It wouldn’t be fall without fall colours. And one of the best places to see them is Canada’s Niagara region. The area around Niagara Falls is beautiful at any time of year, but especially in autumn when the leaves turn colour (which tends to happen a bit later than elsewhere, due to the region’s mild climate). Visit the falls, then spend some time exploring the quaint Victorian town of Niagara on the Lake, and drive the scenic roads along the Niagara Escarpment.
There are culinary pleasures, too. Niagara is a major wine region, and when the harvest comes in, it celebrates. The Niagara Grape and Wine Festival runs from Sept. 8-24, and it’s always free to visit some of the area’s more than 80 wineries and sample a wine or two – many have good restaurants, too. If you like beer and schnitzel, Niagara also has its own Oktoberfest, Oct. 13-14 this year. Bring your lederhosen.
If you’re still seeking some heat, the Big Easy is a great choice at this time of year. The oppressive temperatures of summer are beginning to lift, but it’s still t-shirt weather in New Orleans, with highs around 27 Celsius (80 Fahrenheit). September is still hurricane season, so it pays to watch the weather forecasts. But October is a great time to sample some of the city’s rich offerings.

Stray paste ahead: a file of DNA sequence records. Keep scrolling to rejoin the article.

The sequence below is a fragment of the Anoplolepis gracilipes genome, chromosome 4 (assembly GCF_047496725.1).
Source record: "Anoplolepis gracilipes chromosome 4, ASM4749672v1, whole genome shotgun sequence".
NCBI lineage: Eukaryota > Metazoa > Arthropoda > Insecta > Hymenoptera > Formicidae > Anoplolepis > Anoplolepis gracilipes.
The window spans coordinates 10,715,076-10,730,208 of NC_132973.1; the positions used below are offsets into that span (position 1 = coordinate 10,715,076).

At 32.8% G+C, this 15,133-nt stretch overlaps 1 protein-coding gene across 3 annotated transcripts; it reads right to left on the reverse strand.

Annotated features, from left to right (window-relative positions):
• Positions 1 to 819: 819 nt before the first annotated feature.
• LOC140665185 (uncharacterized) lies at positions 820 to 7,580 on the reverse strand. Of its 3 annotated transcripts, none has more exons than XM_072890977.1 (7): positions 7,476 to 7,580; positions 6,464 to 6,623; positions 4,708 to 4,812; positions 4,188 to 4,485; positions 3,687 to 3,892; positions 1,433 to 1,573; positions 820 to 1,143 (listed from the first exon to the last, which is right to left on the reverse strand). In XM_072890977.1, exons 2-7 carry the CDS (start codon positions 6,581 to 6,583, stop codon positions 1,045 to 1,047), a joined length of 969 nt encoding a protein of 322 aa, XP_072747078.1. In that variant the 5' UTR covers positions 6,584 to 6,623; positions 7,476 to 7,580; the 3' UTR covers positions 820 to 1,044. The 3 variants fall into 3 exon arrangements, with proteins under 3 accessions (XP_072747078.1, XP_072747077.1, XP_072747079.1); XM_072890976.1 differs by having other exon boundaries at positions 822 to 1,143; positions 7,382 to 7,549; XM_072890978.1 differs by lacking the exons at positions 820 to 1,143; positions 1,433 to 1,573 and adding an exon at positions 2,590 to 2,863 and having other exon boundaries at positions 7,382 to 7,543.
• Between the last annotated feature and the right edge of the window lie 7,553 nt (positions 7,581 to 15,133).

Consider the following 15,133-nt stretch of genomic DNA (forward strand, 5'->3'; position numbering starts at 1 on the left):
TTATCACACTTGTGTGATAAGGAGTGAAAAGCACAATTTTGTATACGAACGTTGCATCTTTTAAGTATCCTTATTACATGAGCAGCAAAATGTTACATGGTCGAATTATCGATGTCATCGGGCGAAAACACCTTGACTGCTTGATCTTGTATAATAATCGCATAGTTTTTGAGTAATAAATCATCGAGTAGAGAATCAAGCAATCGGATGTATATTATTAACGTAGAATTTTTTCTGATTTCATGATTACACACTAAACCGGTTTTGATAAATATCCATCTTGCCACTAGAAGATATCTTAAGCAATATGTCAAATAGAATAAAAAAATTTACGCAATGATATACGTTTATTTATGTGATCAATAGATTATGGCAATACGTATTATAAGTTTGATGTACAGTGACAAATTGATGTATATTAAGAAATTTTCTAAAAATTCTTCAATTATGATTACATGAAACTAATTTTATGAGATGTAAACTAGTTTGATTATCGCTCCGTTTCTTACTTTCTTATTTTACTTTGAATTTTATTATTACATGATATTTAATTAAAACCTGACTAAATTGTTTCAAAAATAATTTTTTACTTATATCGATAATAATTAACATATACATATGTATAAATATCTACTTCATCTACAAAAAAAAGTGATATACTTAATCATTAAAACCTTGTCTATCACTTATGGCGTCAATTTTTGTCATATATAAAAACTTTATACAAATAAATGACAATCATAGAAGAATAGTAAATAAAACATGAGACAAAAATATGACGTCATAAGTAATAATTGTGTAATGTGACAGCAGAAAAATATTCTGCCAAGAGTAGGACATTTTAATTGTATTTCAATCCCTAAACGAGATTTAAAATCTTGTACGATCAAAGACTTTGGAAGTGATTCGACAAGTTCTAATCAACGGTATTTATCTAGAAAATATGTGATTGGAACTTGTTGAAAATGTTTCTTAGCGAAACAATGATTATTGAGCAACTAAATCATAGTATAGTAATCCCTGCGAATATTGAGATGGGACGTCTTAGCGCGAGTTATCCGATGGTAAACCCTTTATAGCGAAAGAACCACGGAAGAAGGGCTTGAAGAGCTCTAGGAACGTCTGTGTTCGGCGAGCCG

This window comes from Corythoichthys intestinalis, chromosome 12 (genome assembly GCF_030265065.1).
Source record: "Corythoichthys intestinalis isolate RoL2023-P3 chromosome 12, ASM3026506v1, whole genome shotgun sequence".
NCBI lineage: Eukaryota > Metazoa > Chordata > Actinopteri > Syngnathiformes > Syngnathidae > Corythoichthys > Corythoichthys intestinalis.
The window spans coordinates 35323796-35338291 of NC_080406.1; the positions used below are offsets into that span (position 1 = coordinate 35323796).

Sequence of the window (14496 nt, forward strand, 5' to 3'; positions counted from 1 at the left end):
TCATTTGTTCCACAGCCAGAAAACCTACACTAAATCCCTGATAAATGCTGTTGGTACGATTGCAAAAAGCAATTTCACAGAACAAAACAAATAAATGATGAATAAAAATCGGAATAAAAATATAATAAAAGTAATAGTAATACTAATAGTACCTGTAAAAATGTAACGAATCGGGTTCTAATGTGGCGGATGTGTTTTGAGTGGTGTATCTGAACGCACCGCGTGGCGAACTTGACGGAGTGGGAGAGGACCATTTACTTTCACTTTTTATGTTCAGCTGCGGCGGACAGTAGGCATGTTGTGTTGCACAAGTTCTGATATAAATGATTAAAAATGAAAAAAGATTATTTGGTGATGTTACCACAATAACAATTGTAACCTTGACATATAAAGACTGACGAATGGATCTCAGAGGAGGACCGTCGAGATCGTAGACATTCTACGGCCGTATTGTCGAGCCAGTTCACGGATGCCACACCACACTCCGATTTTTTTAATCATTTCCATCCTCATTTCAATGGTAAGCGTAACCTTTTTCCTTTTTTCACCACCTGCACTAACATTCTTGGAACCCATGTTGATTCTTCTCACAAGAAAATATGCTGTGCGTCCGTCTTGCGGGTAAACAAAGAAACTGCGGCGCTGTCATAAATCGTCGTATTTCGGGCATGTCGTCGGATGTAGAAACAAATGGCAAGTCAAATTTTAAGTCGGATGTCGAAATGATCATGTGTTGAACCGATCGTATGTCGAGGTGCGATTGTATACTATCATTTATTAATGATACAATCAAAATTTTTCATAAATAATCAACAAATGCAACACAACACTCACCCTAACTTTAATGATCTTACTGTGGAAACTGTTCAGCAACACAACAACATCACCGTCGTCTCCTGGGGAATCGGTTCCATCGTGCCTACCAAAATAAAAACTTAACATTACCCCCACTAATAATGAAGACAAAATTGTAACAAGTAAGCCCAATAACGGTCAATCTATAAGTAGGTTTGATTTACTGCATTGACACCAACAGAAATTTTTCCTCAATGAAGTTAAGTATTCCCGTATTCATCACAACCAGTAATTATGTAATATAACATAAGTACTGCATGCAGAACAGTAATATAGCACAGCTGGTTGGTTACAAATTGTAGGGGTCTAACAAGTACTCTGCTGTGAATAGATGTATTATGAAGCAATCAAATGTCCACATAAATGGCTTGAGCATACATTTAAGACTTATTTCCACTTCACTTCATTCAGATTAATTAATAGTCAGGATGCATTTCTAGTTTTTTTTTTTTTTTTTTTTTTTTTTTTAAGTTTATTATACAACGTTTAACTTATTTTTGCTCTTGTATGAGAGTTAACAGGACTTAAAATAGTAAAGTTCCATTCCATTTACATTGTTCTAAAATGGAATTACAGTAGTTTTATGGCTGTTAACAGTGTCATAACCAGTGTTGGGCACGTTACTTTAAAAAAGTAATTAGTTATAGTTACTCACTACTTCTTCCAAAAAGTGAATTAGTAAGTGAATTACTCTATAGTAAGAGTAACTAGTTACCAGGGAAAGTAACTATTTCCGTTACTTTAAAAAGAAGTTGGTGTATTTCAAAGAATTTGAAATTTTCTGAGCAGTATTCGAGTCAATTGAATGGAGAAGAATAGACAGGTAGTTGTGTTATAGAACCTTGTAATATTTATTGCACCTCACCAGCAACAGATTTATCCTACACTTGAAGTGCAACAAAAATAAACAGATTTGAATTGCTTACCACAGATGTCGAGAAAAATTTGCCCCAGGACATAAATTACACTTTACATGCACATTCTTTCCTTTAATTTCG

Celebrations are a NOLA specialty, and October is as busy as any time, with the Art for Art’s Sake art walk, the Crescent City Blues and BBQ festival, and the New Orleans Film Festival. As well, there’s free music in Lafayette Square every Wednesday. But then, music tends to break out just about anywhere in New Orleans. And then there’s the food, and the history, and the hurricane cocktails …
Montreal celebrated its 375 birthday this year, which means it was a magnet for tourists from around the world. But with the cooler weather, things should get a little less hectic in the fall – a good chance to see the city’s sights and enjoy its slightly European lifestyle. There’s lots of culture here: for example, September is Mois de la photo, or Photo Month, with exhibits featuring the works of talented local photographers.